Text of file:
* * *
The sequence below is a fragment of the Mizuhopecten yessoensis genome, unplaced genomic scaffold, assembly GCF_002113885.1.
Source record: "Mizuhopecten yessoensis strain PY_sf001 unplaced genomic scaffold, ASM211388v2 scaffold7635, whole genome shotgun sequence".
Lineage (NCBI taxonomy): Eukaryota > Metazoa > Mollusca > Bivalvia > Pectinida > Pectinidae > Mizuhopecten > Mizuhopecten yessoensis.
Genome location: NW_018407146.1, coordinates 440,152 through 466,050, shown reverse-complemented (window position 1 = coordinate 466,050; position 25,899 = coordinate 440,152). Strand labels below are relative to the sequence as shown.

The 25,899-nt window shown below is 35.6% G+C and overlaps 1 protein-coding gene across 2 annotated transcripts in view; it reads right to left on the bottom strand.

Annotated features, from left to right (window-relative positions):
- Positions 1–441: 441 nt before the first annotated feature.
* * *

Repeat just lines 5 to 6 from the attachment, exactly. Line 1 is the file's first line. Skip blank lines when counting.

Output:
The 25,899-nt window shown below is 35.6% G+C and overlaps 1 protein-coding gene across 2 annotated transcripts in view; it reads right to left on the bottom strand.

Annotated features, from left to right (window-relative positions):